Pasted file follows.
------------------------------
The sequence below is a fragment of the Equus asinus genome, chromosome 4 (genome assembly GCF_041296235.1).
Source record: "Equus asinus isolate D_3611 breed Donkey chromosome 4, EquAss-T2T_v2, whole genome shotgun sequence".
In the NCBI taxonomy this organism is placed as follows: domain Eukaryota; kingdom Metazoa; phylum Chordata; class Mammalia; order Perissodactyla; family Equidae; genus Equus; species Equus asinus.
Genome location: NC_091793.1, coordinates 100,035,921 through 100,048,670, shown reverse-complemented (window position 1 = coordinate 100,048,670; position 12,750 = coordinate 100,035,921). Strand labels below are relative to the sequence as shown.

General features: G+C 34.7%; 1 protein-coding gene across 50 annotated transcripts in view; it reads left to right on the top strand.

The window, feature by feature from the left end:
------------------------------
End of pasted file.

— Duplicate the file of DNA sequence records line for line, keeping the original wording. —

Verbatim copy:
The sequence below is a fragment of the Equus asinus genome, chromosome 4 (genome assembly GCF_041296235.1).
Source record: "Equus asinus isolate D_3611 breed Donkey chromosome 4, EquAss-T2T_v2, whole genome shotgun sequence".
In the NCBI taxonomy this organism is placed as follows: domain Eukaryota; kingdom Metazoa; phylum Chordata; class Mammalia; order Perissodactyla; family Equidae; genus Equus; species Equus asinus.
Genome location: NC_091793.1, coordinates 100,035,921 through 100,048,670, shown reverse-complemented (window position 1 = coordinate 100,048,670; position 12,750 = coordinate 100,035,921). Strand labels below are relative to the sequence as shown.

General features: G+C 34.7%; 1 protein-coding gene across 50 annotated transcripts in view; it reads left to right on the top strand.

The window, feature by feature from the left end: